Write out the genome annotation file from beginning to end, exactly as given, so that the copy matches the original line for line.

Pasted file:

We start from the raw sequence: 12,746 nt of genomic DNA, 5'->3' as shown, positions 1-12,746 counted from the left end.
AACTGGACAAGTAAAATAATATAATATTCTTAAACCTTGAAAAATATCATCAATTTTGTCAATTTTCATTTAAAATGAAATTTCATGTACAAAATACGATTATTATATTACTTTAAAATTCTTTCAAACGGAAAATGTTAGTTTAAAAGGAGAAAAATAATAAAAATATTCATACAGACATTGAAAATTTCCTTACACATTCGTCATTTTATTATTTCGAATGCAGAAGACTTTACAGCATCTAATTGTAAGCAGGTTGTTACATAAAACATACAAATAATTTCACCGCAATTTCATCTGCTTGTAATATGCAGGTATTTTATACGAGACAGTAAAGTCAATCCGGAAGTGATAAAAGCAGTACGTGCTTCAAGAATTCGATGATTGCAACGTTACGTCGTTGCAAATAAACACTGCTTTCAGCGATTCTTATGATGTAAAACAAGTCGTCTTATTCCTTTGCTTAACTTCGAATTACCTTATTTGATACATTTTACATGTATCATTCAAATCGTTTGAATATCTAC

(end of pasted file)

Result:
We start from the raw sequence: 12,746 nt of genomic DNA, 5'->3' as shown, positions 1-12,746 counted from the left end.
AACTGGACAAGTAAAATAATATAATATTCTTAAACCTTGAAAAATATCATCAATTTTGTCAATTTTCATTTAAAATGAAATTTCATGTACAAAATACGATTATTATATTACTTTAAAATTCTTTCAAACGGAAAATGTTAGTTTAAAAGGAGAAAAATAATAAAAATATTCATACAGACATTGAAAATTTCCTTACACATTCGTCATTTTATTATTTCGAATGCAGAAGACTTTACAGCATCTAATTGTAAGCAGGTTGTTACATAAAACATACAAATAATTTCACCGCAATTTCATCTGCTTGTAATATGCAGGTATTTTATACGAGACAGTAAAGTCAATCCGGAAGTGATAAAAGCAGTACGTGCTTCAAGAATTCGATGATTGCAACGTTACGTCGTTGCAAATAAACACTGCTTTCAGCGATTCTTATGATGTAAAACAAGTCGTCTTATTCCTTTGCTTAACTTCGAATTACCTTATTTGATACATTTTACATGTATCATTCAAATCGTTTGAATATCTAC